Fizz ya6qpo

In the runup to the August 4 primary election, Fizz’s regular Friday LIKES & DISLIKES column is featuring this year’s city council candidates.

For today’s fifth installment of City Council Candidate LIKES & DISLIKES, we asked candidates in District Four, Eastlake northeast through the U. District and Wedgwood up to Sand Point, to review this week's news.

The city council incumbent in the race, Jean Godden, didn't turn in the assignment.

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Michael Maddux is a Democratic activist who serves on the King County and 43rd District Democrats Executive Board and was chair of the King County Democrats endorsement committee (where he can and should take credit for scaring arch conservative Mark Miloscia out of the Democratic Party.) Maddux is a single, gay father (one daughter in SPS) who lives as a renter, biker (to his job as a paralegal), soccer player, and softball geek. He championed last year's parks levy and sits on the oversight committee. Maddux is a witty grouch with brave political instincts, like the time he promptly signed on to the affordable housing plan (instead of a park) for the blighted property across from Roosevelt High School. 

Once a Joe Mallahan fan (?!), Maddux is something of a born again uber progressive, but with a finely calibrated political radar that knits urbanism and social justice together in a credible, rather than cloying way; and he remains skeptical of easy populist rhetoric. So far.

And, by the way, John Roderick is not the only rock and roller in this year’s pack of candidates. Maddux once fronted a punk band called the Wise Guys (very easy to imagine...or...check out.) Take it away Michael Maddux:

1. I LIKE that the Court of Appeals for the Ninth Circuit upheld our State’s requirement that pharmacists dispense medication as prescribed, including emergency contraception. Ensuring that all women have access to safe, affordable contraception is a belief I have long held dear, and by removing barriers to contraception, the Ninth Circuit has helped ensure that individual’s personal beliefs cannot be a reason to deny public accommodation. While I have yet to hear of any pharmacies in Wallingford, for instance, denying women access to contraception, a ruling opening that door would have not only had potential to harm access to contraception in Seattle, but the actual effect of limiting access in other parts of our state.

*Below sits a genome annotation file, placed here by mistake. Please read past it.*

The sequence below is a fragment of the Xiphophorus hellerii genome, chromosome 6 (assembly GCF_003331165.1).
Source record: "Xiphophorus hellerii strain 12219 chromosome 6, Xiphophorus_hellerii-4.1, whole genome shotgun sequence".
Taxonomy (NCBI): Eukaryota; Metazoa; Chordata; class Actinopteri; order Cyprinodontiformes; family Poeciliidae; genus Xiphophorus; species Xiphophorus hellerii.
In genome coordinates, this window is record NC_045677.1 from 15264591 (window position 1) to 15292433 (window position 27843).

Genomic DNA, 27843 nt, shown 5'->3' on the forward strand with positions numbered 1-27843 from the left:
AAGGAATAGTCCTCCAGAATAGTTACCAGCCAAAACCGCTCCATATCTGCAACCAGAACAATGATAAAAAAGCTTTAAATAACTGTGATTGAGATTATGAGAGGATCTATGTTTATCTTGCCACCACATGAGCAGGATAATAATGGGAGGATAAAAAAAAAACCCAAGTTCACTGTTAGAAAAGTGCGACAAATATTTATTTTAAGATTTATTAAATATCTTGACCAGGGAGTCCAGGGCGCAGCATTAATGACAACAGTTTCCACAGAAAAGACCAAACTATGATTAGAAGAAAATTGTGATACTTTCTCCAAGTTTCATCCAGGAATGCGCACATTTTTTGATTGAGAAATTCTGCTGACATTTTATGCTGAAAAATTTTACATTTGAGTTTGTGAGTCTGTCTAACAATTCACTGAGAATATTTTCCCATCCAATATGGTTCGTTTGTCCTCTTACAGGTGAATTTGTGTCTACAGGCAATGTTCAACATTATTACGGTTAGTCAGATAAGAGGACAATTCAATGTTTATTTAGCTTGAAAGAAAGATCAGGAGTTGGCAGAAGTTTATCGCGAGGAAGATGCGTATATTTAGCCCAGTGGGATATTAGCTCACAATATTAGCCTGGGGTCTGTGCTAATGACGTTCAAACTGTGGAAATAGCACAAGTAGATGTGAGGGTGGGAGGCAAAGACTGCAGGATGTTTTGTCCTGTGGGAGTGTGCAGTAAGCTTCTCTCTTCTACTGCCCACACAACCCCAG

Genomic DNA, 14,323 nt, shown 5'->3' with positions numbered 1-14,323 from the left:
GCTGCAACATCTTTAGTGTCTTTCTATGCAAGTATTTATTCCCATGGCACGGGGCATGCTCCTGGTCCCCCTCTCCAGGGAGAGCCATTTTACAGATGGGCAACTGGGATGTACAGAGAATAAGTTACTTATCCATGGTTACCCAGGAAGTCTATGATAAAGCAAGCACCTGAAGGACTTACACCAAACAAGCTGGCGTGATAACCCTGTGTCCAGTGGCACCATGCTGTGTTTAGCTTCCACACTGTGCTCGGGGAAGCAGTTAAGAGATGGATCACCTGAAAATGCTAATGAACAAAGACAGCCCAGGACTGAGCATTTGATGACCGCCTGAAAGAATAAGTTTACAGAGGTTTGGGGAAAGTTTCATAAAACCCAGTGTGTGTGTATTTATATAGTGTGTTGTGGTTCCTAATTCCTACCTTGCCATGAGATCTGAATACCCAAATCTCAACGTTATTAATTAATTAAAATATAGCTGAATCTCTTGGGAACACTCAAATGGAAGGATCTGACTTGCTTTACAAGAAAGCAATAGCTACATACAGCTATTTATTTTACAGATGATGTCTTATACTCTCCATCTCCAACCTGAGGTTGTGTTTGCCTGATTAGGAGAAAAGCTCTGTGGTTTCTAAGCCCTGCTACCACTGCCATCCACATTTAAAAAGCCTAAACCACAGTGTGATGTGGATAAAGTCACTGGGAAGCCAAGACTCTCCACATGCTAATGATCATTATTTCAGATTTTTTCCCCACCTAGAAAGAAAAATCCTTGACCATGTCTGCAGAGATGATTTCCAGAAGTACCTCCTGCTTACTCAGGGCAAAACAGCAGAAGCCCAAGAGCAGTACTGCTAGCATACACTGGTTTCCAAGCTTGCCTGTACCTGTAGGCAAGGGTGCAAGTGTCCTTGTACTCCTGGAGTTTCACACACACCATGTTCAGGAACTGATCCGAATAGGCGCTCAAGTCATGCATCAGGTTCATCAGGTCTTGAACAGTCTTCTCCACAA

(P.s. to Maddux, it's true that there's no problem getting emergency contraception in your district, but agreed, awesome decision yesterday. And congrats on your impressive NARAL endorsement this week.)

2. I LIKE that Sightline identified the benefits of enacting some sort of campaign finance reform in Seattle. While the Honest Elections initiative isn’t perfect, it is a step in the direction of leveling the playing field. Yes, the initiative will not ban the unprecedented investment by economically conservative business groups and opponents of tenant’s rights in Seattle elections, but isn’t it worth trying something? By providing a means for candidates for public service who have met certain thresholds to present their vision to voters, the impact of Citizen’s United-style media buys might be lessened.

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Rob Johnson, the head of the nerdy transit advocacy group Transportation Choices Coalition (most recently seen fighting for the SR 99 TOD option at the Sound Transit board meeting yesterday), is a longtime advocate for smart green solutions to city planning. Johnson and TCC have been at the center—along with OneAmerica, labor, and low-income advocacy groups—of creating a potent new alliance for transit and urbanism that, most notably, came together during last year's Metro transit campaigns. And, by the way, while all of you were working on Barack Obama's first election, Johnson got busy heading up the successful 2008 campaign for Sound Transit Two.